There is no cure for type 2 diabetes, but the condition can be controlled by monitoring your blood sugar, making lifestyle changes, and, if recommended by your doctor, taking prescription medications. This can help reduce or even prevent complications from the disease.
Monitor Blood Sugar
If your primary care physician recommends it, you will need to monitor and record your blood sugar (often several times per day).
Factors that influence blood glucose levels include:
- what you eat
- how active you are
- the medications you take
- hormonal fluctuations
- stress level
A careful log of blood sugar values throughout the day, that also indicates at what time you had a meal, will help your doctor create a medication plan that will be successful in controlling your blood sugar levels. The more information, the better—try to keep close notes on your blood sugar and food intake to have the best chances of getting your blood sugars under control.
Behavioral changes including eating a healthy diet and being physically active will significantly improve type 2 diabetes symptoms and complications and, in some cases, can reduce the need to use medication altogether.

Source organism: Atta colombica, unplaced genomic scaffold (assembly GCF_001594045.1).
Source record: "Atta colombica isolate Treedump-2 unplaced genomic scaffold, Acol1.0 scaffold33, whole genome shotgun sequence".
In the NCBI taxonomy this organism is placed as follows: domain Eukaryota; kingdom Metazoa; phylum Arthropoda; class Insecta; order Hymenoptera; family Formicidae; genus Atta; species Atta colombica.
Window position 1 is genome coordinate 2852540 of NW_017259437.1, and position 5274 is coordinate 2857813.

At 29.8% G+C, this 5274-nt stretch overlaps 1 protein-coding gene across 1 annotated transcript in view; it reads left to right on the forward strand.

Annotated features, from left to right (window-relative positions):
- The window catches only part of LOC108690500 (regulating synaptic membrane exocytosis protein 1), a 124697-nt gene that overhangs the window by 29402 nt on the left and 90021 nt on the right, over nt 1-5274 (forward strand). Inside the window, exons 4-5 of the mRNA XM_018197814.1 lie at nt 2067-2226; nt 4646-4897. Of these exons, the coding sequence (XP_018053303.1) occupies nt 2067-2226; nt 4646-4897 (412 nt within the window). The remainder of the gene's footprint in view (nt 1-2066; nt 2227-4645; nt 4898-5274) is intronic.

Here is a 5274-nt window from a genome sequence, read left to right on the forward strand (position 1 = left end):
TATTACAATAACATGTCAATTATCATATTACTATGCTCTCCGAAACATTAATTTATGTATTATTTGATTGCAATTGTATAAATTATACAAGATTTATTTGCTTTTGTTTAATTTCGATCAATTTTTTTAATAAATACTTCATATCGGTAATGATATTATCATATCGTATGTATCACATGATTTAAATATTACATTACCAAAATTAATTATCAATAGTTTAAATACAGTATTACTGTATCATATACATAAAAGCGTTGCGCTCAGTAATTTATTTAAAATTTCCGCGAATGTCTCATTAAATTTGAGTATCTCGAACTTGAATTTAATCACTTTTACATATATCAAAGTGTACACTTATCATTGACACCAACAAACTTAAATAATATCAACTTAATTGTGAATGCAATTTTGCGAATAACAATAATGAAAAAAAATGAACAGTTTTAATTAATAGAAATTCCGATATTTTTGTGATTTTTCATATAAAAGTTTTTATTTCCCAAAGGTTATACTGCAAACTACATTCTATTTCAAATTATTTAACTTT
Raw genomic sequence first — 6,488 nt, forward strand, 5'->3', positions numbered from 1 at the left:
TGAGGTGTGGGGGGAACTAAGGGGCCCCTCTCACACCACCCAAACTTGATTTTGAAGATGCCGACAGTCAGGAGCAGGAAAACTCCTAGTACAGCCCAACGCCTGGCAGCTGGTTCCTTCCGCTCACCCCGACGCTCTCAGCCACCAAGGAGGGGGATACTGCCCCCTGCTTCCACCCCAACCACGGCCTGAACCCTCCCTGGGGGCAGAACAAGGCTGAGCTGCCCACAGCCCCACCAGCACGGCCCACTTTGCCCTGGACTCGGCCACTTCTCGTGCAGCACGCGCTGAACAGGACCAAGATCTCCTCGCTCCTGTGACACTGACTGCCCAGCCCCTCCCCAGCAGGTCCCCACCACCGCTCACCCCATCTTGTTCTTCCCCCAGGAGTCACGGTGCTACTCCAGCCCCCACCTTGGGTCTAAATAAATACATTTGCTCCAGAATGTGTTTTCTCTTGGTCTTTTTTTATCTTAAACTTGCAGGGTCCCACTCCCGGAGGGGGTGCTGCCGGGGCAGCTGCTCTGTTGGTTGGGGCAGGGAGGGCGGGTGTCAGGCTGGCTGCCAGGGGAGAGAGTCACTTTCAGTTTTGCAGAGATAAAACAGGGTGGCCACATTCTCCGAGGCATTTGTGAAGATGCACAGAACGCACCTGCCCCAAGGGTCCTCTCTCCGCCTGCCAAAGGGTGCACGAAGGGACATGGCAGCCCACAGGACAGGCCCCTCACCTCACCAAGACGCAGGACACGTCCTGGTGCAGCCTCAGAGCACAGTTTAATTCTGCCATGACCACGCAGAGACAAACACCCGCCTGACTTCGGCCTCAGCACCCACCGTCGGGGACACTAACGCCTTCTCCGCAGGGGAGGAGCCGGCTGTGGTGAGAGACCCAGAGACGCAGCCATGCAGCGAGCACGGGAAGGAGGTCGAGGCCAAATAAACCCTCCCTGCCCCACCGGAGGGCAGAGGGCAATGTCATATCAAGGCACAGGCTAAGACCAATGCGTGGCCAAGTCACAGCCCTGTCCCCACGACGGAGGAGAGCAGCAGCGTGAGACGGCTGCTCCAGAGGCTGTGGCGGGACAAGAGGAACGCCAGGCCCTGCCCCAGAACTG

Eat a low-fat, low-calorie diet rich in protein, vegetables, and whole grains, while avoiding foods high in sugars.
Exercise transports glucose to cells where it is turned into energy and heightens your body's sensitivity to insulin. Staying physically active, such as working out for 30 minutes most days of the week, also helps by sustaining a healthy weight. Research shows that an exercise program that combines aerobics and weightlifting significantly lowers blood sugar in people with type 2 diabetes.
Type 2 Diabetes Drugs
Some people with type 2 diabetes are able to manage the disease by eating healthfully and exercising, while others also require prescription medications to manage the condition. These drugs include diabetes medications that lower blood glucose levels and increase insulin sensitivity. In some cases, injections of insulin may be required because the body does not make enough, or any, insulin on its own.